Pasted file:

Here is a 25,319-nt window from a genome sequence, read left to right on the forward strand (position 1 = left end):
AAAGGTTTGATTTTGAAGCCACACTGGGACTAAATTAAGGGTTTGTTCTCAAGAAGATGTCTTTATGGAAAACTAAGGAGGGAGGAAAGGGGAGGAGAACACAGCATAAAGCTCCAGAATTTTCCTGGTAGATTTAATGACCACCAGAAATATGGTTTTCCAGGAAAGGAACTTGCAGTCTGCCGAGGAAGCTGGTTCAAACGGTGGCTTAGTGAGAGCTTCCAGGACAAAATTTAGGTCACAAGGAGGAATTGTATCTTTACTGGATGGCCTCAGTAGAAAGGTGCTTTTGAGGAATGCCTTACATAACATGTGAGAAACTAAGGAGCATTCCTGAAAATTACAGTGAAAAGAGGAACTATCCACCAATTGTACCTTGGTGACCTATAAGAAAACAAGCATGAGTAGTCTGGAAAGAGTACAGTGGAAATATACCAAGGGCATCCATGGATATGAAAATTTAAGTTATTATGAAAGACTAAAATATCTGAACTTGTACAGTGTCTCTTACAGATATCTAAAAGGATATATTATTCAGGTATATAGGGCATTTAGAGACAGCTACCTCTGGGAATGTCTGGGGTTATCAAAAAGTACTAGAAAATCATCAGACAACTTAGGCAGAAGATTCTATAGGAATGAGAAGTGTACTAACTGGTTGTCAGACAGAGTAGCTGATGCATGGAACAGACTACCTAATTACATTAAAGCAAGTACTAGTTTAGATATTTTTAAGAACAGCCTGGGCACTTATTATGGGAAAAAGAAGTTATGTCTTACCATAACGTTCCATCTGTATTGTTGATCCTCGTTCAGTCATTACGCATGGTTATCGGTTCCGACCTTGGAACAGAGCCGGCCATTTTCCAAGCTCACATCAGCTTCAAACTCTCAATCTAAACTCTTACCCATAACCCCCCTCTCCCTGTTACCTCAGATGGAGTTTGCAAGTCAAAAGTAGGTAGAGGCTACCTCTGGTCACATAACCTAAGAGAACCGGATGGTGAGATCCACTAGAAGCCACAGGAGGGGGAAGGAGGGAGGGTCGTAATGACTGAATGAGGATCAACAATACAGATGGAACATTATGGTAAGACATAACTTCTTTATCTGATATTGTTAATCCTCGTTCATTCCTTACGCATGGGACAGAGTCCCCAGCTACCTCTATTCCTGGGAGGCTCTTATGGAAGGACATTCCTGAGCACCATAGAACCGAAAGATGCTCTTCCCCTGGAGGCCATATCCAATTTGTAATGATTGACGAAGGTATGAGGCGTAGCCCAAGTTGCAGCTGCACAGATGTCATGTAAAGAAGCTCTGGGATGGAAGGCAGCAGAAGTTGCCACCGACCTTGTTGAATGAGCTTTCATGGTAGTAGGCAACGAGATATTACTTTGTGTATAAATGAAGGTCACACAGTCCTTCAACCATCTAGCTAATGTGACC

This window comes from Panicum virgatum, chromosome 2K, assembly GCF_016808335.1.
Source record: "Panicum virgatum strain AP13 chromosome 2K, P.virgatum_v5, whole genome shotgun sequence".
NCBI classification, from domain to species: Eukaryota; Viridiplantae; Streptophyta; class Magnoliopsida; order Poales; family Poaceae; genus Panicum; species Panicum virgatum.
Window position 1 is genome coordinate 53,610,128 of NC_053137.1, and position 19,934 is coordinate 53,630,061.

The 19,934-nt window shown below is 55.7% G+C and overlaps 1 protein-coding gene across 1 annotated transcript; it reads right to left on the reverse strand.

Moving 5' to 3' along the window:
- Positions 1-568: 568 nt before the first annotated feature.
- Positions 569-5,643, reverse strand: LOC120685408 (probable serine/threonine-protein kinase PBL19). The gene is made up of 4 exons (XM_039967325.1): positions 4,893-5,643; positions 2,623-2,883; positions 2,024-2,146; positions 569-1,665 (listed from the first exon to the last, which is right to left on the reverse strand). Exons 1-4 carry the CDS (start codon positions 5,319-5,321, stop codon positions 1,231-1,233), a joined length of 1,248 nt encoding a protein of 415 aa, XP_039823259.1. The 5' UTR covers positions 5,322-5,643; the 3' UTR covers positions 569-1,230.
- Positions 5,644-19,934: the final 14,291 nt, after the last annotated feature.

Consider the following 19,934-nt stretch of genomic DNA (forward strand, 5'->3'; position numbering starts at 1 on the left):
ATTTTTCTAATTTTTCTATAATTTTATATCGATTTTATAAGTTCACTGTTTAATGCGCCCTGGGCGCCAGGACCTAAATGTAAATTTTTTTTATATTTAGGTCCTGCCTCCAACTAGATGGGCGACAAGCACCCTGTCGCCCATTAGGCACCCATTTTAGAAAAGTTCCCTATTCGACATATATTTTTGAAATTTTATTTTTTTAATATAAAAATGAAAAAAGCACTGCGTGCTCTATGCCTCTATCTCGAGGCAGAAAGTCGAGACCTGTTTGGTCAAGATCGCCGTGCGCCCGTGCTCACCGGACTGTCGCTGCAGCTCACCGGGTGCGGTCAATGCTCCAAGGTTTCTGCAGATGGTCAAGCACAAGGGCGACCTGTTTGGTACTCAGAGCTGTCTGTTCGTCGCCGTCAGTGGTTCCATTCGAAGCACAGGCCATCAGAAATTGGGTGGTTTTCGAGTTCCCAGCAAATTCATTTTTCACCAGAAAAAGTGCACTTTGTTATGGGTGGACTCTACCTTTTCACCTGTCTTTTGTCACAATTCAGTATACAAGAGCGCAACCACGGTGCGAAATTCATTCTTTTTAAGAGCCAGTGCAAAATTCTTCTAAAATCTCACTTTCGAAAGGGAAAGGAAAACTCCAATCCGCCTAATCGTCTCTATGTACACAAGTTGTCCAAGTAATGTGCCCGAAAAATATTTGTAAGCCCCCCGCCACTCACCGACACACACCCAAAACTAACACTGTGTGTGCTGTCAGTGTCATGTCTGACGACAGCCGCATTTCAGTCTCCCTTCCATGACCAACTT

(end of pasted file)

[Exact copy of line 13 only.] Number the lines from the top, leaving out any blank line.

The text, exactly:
ATTTTTCTAATTTTTCTATAATTTTATATCGATTTTATAAGTTCACTGTTTAATGCGCCCTGGGCGCCAGGACCTAAATGTAAATTTTTTTTATATTTAGGTCCTGCCTCCAACTAGATGGGCGACAAGCACCCTGTCGCCCATTAGGCACCCATTTTAGAAAAGTTCCCTATTCGACATATATTTTTGAAATTTTATTTTTTTAATATAAAAATGAAAAAAGCACTGCGTGCTCTATGCCTCTATCTCGAGGCAGAAAGTCGAGACCTGTTTGGTCAAGATCGCCGTGCGCCCGTGCTCACCGGACTGTCGCTGCAGCTCACCGGGTGCGGTCAATGCTCCAAGGTTTCTGCAGATGGTCAAGCACAAGGGCGACCTGTTTGGTACTCAGAGCTGTCTGTTCGTCGCCGTCAGTGGTTCCATTCGAAGCACAGGCCATCAGAAATTGGGTGGTTTTCGAGTTCCCAGCAAATTCATTTTTCACCAGAAAAAGTGCACTTTGTTATGGGTGGACTCTACCTTTTCACCTGTCTTTTGTCACAATTCAGTATACAAGAGCGCAACCACGGTGCGAAATTCATTCTTTTTAAGAGCCAGTGCAAAATTCTTCTAAAATCTCACTTTCGAAAGGGAAAGGAAAACTCCAATCCGCCTAATCGTCTCTATGTACACAAGTTGTCCAAGTAATGTGCCCGAAAAATATTTGTAAGCCCCCCGCCACTCACCGACACACACCCAAAACTAACACTGTGTGTGCTGTCAGTGTCATGTCTGACGACAGCCGCATTTCAGTCTCCCTTCCATGACCAACTT